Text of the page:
Saturday, December 6, 2008
what's really real?
Not being able to think of a better title at the time I called this one 'Everything Merges'.
I have i-photo and a sample program of photoshop elements that allow me to make sure the photos I post are decent facsimiles of the originals. Not for the first time I've noticed the paintings look different depending on what computer monitor I happen to be staring at. We have two at home - my old favorite G4 powerbook with its 17" soft screen and the new mac book. The G4 loses 20% of its power on its way from the shelf to the couch so has a second plug-in over here. The paintings look fine on it, washed out on the book and fairly blah on the new Dell pc in my office. What gives?
If you have a thing, a three dimensional object with mass, then you can usually rely upon it looking pretty much the same whenever you happen to regard it, depending of course on the way it's lit or how much dirt and grime have either accumulated or been removed, it's still the same thing. It would be fitting to say you'd be disturbed to discover your favorite chair had decided to become a table sometime during the night or that your toaster had determined to change itself into a puppy (although the children might be delighted). Things change on the screen and we hardly notice unless it affects our way of getting on in the world we mutually inhabit.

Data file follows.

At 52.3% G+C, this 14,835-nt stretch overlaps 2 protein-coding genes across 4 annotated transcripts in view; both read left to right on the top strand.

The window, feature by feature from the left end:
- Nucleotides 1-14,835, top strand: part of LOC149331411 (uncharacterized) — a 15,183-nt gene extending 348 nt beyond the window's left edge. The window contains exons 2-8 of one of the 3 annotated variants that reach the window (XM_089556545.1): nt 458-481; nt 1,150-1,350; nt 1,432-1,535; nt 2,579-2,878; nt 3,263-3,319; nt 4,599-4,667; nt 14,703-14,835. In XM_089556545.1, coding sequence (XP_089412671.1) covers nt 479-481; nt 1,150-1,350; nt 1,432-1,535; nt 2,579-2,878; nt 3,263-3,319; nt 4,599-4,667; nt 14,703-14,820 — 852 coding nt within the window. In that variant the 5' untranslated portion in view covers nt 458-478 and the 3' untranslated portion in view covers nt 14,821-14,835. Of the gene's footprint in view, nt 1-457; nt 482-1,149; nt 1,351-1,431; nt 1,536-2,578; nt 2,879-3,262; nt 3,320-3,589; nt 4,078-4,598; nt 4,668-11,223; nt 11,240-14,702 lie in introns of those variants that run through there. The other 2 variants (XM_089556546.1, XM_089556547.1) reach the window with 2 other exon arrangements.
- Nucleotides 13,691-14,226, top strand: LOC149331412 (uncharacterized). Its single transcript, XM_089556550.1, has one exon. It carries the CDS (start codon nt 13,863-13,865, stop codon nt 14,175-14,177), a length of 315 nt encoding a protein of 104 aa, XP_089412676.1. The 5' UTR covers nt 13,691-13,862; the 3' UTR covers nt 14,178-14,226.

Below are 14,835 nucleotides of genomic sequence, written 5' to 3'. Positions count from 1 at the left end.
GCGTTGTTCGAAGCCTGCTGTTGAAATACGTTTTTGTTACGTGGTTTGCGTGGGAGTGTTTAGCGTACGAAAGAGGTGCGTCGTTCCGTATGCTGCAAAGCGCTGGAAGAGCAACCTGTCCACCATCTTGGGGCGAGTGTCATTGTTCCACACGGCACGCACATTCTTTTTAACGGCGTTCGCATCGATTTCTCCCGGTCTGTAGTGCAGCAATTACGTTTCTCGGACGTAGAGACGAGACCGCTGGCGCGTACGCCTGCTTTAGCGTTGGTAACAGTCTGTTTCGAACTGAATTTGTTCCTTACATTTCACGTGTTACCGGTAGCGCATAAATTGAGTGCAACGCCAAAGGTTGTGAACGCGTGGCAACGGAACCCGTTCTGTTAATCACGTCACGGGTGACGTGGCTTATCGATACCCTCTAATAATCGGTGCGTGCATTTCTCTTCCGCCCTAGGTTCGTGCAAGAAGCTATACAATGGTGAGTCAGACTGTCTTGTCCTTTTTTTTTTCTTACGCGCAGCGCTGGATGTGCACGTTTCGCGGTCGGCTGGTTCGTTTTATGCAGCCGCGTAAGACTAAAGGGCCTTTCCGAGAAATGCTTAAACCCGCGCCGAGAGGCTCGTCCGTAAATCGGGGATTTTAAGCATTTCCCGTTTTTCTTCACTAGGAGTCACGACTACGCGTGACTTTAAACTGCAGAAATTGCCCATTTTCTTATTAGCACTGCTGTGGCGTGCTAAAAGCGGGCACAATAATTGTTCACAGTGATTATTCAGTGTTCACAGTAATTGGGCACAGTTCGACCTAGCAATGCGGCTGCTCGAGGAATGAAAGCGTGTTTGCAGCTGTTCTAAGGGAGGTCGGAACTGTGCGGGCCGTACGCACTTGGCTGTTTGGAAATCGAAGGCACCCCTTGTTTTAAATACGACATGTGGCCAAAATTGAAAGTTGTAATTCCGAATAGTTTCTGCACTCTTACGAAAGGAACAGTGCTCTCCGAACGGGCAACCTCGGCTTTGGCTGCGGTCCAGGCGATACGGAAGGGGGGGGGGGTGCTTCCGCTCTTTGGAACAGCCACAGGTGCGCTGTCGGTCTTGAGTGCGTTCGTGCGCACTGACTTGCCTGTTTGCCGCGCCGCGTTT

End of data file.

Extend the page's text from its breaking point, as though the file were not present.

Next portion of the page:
At work we got the new ms vista operating system last summer and since my work requires a seemingly endless cascade of excel spreadsheets I find myself getting very nervous about the permanence and reliability of the information I'm seeing. Why is it that if I open one to search for some information and then want to close the document I invariably get a message asking if I want to save my changes? I didn't make any damn changes unless you want to count the quantum physics definition of changing things by merely looking at them. Worse still is the worry I may have changed something by accident and that the document is no longer correct. What if my bank is using the same software?
A friend is planning to buy her two children a wii for Christmas so they can pretend to bowl, play baseball and tennis. I couldn't help but ask wouldn't it be better to take them bowling but she explained it's too expensive now. We've entered a world where it's cheaper to play virtual games than real ones and I can't help but wonder if a generation will grow up thinking they know all about bowling, baseball, football and golf by proxy.
I rather like physical things. I prefer people to machines and hate that every time I make a phone call nowadays I run into machine generated voices and have to play button pushing games that take half an hour to maneuver when a person could have given me the information required in two minutes. How is this more efficient?
Anyway, I'm glad to know that when I open my portfolio again I won't be finding this instead of the image above but at least now I do know what it would have looked like if I dropped it in the bathtub. I may have wondered.. or maybe not.
If you happen to think this is an improvement please let me know.